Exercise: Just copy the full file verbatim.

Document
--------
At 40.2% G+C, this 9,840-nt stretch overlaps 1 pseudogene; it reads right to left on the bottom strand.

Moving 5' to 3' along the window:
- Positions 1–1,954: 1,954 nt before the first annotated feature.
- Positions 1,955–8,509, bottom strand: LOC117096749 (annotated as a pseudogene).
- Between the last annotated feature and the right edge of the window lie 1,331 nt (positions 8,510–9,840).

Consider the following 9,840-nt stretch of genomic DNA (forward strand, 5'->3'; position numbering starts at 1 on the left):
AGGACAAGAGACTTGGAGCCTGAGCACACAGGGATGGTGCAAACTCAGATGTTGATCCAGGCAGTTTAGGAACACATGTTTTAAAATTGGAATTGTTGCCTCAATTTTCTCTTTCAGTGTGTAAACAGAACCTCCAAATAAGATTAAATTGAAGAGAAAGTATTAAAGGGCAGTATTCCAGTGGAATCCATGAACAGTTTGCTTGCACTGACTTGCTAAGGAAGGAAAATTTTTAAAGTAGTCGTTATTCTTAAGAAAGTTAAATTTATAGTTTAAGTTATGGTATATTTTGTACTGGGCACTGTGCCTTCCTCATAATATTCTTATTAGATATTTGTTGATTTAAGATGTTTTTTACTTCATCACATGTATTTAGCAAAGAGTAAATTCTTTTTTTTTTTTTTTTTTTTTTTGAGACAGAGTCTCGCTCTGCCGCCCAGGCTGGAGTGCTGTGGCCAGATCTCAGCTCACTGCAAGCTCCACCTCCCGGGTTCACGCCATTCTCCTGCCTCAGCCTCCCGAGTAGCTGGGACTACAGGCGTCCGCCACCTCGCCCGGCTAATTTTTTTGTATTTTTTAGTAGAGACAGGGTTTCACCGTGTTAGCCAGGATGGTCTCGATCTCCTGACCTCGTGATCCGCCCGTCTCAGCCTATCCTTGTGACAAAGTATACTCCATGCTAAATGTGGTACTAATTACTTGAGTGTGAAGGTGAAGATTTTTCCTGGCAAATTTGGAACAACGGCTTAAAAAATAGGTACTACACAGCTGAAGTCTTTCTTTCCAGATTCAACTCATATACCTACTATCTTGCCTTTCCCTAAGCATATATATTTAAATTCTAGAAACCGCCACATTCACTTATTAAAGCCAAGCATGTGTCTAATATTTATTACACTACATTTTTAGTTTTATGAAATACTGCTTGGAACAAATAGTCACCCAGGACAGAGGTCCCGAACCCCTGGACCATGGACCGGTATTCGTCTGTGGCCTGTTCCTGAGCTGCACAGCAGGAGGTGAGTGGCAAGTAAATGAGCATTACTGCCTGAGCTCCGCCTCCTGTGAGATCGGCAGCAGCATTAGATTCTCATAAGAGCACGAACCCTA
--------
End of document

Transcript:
At 40.2% G+C, this 9,840-nt stretch overlaps 1 pseudogene; it reads right to left on the bottom strand.

Moving 5' to 3' along the window:
- Positions 1–1,954: 1,954 nt before the first annotated feature.
- Positions 1,955–8,509, bottom strand: LOC117096749 (annotated as a pseudogene).
- Between the last annotated feature and the right edge of the window lie 1,331 nt (positions 8,510–9,840).

Consider the following 9,840-nt stretch of genomic DNA (forward strand, 5'->3'; position numbering starts at 1 on the left):
AGGACAAGAGACTTGGAGCCTGAGCACACAGGGATGGTGCAAACTCAGATGTTGATCCAGGCAGTTTAGGAACACATGTTTTAAAATTGGAATTGTTGCCTCAATTTTCTCTTTCAGTGTGTAAACAGAACCTCCAAATAAGATTAAATTGAAGAGAAAGTATTAAAGGGCAGTATTCCAGTGGAATCCATGAACAGTTTGCTTGCACTGACTTGCTAAGGAAGGAAAATTTTTAAAGTAGTCGTTATTCTTAAGAAAGTTAAATTTATAGTTTAAGTTATGGTATATTTTGTACTGGGCACTGTGCCTTCCTCATAATATTCTTATTAGATATTTGTTGATTTAAGATGTTTTTTACTTCATCACATGTATTTAGCAAAGAGTAAATTCTTTTTTTTTTTTTTTTTTTTTTTGAGACAGAGTCTCGCTCTGCCGCCCAGGCTGGAGTGCTGTGGCCAGATCTCAGCTCACTGCAAGCTCCACCTCCCGGGTTCACGCCATTCTCCTGCCTCAGCCTCCCGAGTAGCTGGGACTACAGGCGTCCGCCACCTCGCCCGGCTAATTTTTTTGTATTTTTTAGTAGAGACAGGGTTTCACCGTGTTAGCCAGGATGGTCTCGATCTCCTGACCTCGTGATCCGCCCGTCTCAGCCTATCCTTGTGACAAAGTATACTCCATGCTAAATGTGGTACTAATTACTTGAGTGTGAAGGTGAAGATTTTTCCTGGCAAATTTGGAACAACGGCTTAAAAAATAGGTACTACACAGCTGAAGTCTTTCTTTCCAGATTCAACTCATATACCTACTATCTTGCCTTTCCCTAAGCATATATATTTAAATTCTAGAAACCGCCACATTCACTTATTAAAGCCAAGCATGTGTCTAATATTTATTACACTACATTTTTAGTTTTATGAAATACTGCTTGGAACAAATAGTCACCCAGGACAGAGGTCCCGAACCCCTGGACCATGGACCGGTATTCGTCTGTGGCCTGTTCCTGAGCTGCACAGCAGGAGGTGAGTGGCAAGTAAATGAGCATTACTGCCTGAGCTCCGCCTCCTGTGAGATCGGCAGCAGCATTAGATTCTCATAAGAGCACGAACCCTA